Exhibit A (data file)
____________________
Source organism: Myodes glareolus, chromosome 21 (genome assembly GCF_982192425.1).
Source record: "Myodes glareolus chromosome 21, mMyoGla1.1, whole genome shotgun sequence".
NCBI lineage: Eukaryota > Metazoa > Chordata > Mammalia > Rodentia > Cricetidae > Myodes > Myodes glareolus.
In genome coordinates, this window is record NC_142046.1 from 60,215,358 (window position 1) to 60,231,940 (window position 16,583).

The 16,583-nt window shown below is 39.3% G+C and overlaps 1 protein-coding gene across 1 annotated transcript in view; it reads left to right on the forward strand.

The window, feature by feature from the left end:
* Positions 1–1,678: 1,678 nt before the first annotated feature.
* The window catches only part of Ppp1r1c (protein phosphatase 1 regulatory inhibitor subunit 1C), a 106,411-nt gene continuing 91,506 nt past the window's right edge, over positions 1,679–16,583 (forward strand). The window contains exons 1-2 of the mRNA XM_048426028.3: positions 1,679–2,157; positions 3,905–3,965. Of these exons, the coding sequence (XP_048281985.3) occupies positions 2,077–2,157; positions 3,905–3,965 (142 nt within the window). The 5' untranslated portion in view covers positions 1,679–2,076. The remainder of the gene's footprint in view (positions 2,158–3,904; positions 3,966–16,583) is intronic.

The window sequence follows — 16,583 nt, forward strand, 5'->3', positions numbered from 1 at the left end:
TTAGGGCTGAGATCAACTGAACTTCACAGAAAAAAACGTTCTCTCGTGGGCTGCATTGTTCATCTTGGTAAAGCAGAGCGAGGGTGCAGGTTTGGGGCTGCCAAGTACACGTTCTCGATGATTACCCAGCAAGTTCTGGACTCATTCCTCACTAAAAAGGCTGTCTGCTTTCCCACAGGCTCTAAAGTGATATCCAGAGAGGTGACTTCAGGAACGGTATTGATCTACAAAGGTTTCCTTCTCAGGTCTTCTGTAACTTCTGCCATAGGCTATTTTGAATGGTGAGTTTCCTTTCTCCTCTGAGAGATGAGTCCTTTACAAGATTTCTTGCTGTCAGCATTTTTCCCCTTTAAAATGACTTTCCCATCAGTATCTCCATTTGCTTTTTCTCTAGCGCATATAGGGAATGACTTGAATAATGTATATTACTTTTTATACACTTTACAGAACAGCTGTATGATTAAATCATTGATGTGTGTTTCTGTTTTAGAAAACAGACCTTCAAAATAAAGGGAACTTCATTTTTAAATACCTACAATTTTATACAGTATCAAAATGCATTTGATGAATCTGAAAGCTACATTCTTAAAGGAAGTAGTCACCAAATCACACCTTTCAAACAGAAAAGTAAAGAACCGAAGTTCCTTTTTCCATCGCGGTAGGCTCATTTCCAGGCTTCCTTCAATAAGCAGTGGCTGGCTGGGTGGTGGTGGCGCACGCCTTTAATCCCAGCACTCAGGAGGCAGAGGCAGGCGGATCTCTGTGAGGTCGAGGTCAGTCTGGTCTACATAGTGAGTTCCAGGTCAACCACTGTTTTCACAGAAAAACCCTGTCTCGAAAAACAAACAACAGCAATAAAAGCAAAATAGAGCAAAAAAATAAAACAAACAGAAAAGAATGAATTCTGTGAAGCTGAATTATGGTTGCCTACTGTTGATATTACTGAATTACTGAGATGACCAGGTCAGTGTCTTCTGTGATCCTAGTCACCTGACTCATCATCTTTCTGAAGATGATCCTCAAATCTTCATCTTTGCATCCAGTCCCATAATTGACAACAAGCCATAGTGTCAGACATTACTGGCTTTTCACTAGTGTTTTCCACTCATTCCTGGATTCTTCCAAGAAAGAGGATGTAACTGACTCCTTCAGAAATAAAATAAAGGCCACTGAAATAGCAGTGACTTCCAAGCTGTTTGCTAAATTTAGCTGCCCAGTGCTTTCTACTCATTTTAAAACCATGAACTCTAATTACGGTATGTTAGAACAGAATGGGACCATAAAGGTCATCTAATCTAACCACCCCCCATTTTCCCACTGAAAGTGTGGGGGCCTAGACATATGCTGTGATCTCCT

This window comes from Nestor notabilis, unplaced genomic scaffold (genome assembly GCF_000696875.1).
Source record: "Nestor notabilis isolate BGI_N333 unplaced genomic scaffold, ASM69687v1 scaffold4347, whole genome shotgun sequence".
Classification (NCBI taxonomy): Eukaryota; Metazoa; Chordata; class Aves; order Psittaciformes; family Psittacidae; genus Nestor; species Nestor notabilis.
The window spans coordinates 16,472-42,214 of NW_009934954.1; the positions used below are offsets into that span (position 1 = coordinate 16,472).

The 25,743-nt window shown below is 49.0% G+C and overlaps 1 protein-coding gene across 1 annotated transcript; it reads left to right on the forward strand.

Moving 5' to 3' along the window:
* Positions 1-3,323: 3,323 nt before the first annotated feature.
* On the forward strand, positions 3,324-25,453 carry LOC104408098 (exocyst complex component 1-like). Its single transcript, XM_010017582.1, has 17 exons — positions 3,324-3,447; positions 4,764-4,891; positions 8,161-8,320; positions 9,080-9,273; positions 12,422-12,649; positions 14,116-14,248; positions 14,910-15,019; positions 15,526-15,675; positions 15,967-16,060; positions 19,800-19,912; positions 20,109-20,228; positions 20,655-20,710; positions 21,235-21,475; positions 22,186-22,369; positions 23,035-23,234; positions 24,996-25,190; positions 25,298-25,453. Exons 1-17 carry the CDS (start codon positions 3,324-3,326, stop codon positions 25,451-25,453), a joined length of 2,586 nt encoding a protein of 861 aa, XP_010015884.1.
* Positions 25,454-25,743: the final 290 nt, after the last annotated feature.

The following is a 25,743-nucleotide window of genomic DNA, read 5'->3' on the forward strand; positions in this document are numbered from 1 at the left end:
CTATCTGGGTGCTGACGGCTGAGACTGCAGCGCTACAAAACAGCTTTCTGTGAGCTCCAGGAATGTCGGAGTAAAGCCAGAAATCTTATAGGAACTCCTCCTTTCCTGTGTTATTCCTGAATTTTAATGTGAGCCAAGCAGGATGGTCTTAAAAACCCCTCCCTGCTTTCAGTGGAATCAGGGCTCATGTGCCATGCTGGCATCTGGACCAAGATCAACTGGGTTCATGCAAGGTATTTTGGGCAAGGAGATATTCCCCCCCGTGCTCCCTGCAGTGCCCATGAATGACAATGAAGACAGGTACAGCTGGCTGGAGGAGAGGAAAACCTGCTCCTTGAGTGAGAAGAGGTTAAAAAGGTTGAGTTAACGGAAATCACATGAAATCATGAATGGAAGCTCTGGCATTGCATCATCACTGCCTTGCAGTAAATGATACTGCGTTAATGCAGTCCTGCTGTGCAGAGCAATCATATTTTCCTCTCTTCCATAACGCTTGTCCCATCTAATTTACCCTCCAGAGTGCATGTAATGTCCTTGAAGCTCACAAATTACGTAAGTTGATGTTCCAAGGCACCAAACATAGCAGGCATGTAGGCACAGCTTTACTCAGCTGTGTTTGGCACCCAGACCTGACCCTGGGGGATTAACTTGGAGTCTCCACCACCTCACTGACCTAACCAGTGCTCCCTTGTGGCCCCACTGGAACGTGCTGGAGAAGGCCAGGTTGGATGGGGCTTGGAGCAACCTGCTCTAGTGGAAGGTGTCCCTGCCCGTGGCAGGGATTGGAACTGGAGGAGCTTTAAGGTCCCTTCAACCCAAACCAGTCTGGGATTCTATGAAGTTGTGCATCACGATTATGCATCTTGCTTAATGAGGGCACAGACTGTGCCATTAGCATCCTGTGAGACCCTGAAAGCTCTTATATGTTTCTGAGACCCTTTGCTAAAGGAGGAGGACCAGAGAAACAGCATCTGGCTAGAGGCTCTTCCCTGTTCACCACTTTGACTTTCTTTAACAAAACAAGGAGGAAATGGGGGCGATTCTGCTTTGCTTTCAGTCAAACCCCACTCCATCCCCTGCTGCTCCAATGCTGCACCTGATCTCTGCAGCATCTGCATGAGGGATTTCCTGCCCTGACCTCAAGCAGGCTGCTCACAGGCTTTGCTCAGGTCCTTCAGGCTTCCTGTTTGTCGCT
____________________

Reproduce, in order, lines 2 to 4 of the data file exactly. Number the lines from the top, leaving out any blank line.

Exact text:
Source record: "Myodes glareolus chromosome 21, mMyoGla1.1, whole genome shotgun sequence".
NCBI lineage: Eukaryota > Metazoa > Chordata > Mammalia > Rodentia > Cricetidae > Myodes > Myodes glareolus.
In genome coordinates, this window is record NC_142046.1 from 60,215,358 (window position 1) to 60,231,940 (window position 16,583).